PS VR2 mass production has reportedly started, with ‘2m units planned for launch’
It took eight months for the first PS VR to reach 1 million sales
Sony plans to release 2 million PlayStation VR2 headsets during the new headset’s launch period, it’s been claimed.
Bloomberg reports that the manufacturer plans to have 2 million units ready by March 2023, suggesting it expects PS VR2 to sell faster than its predecessor.
By comparison, the original PlayStation VR, which was released in October 2016, took seven months to sell 1 million units.
Although VR2 has yet to receive an official release date, Sony has said it will launch in “early 2023”.
Feel a New Real | PS VR2
According to Bloomberg’s source, mass production of PlayStation VR2 headsets started last month and has reportedly not yet been affected by supply chain constraints.
It’s reportedly planned that the ongoing shortage of PS5 consoles is expected to be somewhat improved by early 2023, with Sony hoping the PlayStation VR2 release will spur on sales of both the headset and the console.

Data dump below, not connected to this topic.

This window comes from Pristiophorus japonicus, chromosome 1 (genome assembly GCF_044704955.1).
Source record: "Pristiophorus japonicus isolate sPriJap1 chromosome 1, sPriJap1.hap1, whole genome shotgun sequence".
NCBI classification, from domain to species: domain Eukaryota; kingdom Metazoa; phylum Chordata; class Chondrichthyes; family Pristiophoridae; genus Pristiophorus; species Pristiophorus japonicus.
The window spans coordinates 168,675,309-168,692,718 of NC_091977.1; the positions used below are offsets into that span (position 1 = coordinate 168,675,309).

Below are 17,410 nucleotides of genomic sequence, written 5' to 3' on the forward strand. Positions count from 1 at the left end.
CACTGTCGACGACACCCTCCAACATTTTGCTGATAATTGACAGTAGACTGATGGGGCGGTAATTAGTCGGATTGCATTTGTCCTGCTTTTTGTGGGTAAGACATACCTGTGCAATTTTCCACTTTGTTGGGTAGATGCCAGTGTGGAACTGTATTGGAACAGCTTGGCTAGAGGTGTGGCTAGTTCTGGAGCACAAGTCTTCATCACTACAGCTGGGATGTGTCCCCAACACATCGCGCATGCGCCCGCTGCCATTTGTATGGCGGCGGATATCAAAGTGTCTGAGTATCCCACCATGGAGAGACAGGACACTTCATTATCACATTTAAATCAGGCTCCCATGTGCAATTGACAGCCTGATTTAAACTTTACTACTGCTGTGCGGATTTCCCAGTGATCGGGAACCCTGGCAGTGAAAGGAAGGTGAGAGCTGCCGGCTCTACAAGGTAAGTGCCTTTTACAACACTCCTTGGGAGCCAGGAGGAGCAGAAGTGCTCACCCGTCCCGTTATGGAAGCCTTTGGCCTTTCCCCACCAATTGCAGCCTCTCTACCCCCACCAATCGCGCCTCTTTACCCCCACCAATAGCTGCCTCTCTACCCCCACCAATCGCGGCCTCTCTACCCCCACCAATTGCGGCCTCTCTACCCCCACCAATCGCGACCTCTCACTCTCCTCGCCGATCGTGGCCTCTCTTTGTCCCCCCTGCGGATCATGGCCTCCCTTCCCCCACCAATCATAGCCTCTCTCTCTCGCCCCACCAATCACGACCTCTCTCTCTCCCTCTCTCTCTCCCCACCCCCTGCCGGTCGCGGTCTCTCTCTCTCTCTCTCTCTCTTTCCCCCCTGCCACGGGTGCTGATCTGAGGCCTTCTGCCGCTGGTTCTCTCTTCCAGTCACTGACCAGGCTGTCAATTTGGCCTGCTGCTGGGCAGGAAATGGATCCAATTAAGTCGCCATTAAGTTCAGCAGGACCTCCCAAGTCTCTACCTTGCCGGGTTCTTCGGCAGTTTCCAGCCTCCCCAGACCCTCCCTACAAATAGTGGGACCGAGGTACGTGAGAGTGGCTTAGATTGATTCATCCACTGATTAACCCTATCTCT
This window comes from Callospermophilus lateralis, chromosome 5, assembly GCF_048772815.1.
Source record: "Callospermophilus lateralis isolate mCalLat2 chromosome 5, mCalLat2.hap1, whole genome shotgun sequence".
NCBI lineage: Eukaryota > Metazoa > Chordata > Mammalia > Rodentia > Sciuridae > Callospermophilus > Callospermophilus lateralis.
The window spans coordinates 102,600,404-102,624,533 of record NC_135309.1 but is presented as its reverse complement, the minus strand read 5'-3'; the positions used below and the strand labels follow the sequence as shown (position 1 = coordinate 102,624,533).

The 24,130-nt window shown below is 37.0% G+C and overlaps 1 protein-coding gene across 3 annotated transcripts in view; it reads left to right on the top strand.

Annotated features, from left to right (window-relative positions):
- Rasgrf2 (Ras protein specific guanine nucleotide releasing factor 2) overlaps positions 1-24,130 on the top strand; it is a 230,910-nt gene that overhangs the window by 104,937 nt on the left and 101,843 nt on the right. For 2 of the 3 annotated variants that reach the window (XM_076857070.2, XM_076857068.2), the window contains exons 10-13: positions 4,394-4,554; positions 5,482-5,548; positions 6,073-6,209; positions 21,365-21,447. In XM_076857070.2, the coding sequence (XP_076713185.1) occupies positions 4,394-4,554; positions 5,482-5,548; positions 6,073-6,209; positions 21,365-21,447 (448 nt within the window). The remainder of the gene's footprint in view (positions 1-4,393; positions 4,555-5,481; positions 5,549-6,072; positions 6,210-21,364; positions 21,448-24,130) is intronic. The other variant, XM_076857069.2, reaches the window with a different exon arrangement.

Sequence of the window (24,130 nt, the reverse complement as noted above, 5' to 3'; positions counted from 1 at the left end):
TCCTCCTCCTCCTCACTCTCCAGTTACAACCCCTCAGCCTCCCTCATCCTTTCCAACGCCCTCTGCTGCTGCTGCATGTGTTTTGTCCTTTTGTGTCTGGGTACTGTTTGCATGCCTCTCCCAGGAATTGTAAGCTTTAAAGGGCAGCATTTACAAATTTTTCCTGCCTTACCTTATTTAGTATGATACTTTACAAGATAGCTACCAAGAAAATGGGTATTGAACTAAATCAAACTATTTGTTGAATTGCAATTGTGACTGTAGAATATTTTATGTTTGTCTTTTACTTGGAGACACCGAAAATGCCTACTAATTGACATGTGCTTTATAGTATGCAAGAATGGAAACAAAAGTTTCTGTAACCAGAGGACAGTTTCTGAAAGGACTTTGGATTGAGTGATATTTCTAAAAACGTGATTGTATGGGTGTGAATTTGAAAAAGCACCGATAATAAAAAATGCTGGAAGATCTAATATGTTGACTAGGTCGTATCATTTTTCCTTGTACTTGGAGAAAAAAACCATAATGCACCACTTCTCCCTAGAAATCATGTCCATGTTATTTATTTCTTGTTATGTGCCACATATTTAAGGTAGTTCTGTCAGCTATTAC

Sony said earlier this year that it will have more than 20 games ready for the launch of PlayStation VR2.
“Right now, there is a considerable amount of money being spent on partnerships with independent and other third-party developers to secure a considerable pipeline of attractive VR content at the launch of PlayStation VR2,” SIE president Jim Ryan said in May.
“That energy, that effort and that money will continue to grow as the installed base of PlayStation VR 2 headsets grows also.”
PlayStation VR2 owners will not, however, be able to play existing PlayStation VR games, after Sony revealed last month that the new headset will not be backwards compatible.
Speaking on the PlayStation Blog podcast, SVP of platform experience Hideaki Nishino said that “PSVR games are not compatible with PSVR 2 because PSVR 2 is designed to deliver a truly next-generation VR experience”.
He added: “PSVR 2 has much more advanced features like all new controllers with haptic feedback and adaptive triggers and inside-out tracking, eye tracking in the headset, 3D audio all coming together of course.
“So this means developing PSVR 2 requires a whole different approach from the original PSVR.”